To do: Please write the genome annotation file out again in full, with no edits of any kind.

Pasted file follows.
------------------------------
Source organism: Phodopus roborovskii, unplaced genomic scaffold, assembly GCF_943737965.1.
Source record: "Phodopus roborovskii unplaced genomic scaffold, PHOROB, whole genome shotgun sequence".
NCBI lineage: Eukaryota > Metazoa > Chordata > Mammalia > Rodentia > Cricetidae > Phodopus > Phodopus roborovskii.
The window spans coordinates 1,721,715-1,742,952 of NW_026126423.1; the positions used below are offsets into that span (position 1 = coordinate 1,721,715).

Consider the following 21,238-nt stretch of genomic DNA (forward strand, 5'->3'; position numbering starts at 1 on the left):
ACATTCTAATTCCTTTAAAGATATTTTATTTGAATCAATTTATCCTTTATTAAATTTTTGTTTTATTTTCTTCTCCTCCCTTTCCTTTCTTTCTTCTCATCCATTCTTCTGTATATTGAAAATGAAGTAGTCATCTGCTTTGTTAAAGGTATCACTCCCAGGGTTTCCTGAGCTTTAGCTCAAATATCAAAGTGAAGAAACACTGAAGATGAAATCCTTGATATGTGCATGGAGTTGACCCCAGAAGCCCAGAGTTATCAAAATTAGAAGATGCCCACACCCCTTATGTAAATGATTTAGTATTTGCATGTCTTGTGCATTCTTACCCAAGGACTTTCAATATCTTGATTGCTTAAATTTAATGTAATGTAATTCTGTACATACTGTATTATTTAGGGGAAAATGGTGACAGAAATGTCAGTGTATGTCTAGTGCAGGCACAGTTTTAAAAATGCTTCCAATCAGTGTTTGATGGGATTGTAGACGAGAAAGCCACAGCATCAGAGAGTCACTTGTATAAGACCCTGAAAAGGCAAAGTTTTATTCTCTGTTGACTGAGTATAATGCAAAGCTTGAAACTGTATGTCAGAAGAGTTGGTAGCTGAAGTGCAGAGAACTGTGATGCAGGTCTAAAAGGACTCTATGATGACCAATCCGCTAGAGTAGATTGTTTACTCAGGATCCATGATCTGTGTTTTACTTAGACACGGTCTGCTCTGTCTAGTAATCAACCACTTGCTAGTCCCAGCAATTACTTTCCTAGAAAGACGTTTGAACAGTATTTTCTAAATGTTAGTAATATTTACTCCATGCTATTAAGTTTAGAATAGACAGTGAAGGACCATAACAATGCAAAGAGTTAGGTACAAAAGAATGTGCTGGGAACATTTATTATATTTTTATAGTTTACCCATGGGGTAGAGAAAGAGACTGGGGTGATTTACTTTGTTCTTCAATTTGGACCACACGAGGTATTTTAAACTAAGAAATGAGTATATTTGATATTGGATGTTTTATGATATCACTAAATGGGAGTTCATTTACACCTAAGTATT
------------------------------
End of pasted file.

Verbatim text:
Source organism: Phodopus roborovskii, unplaced genomic scaffold, assembly GCF_943737965.1.
Source record: "Phodopus roborovskii unplaced genomic scaffold, PHOROB, whole genome shotgun sequence".
NCBI lineage: Eukaryota > Metazoa > Chordata > Mammalia > Rodentia > Cricetidae > Phodopus > Phodopus roborovskii.
The window spans coordinates 1,721,715-1,742,952 of NW_026126423.1; the positions used below are offsets into that span (position 1 = coordinate 1,721,715).

Consider the following 21,238-nt stretch of genomic DNA (forward strand, 5'->3'; position numbering starts at 1 on the left):
ACATTCTAATTCCTTTAAAGATATTTTATTTGAATCAATTTATCCTTTATTAAATTTTTGTTTTATTTTCTTCTCCTCCCTTTCCTTTCTTTCTTCTCATCCATTCTTCTGTATATTGAAAATGAAGTAGTCATCTGCTTTGTTAAAGGTATCACTCCCAGGGTTTCCTGAGCTTTAGCTCAAATATCAAAGTGAAGAAACACTGAAGATGAAATCCTTGATATGTGCATGGAGTTGACCCCAGAAGCCCAGAGTTATCAAAATTAGAAGATGCCCACACCCCTTATGTAAATGATTTAGTATTTGCATGTCTTGTGCATTCTTACCCAAGGACTTTCAATATCTTGATTGCTTAAATTTAATGTAATGTAATTCTGTACATACTGTATTATTTAGGGGAAAATGGTGACAGAAATGTCAGTGTATGTCTAGTGCAGGCACAGTTTTAAAAATGCTTCCAATCAGTGTTTGATGGGATTGTAGACGAGAAAGCCACAGCATCAGAGAGTCACTTGTATAAGACCCTGAAAAGGCAAAGTTTTATTCTCTGTTGACTGAGTATAATGCAAAGCTTGAAACTGTATGTCAGAAGAGTTGGTAGCTGAAGTGCAGAGAACTGTGATGCAGGTCTAAAAGGACTCTATGATGACCAATCCGCTAGAGTAGATTGTTTACTCAGGATCCATGATCTGTGTTTTACTTAGACACGGTCTGCTCTGTCTAGTAATCAACCACTTGCTAGTCCCAGCAATTACTTTCCTAGAAAGACGTTTGAACAGTATTTTCTAAATGTTAGTAATATTTACTCCATGCTATTAAGTTTAGAATAGACAGTGAAGGACCATAACAATGCAAAGAGTTAGGTACAAAAGAATGTGCTGGGAACATTTATTATATTTTTATAGTTTACCCATGGGGTAGAGAAAGAGACTGGGGTGATTTACTTTGTTCTTCAATTTGGACCACACGAGGTATTTTAAACTAAGAAATGAGTATATTTGATATTGGATGTTTTATGATATCACTAAATGGGAGTTCATTTACACCTAAGTATT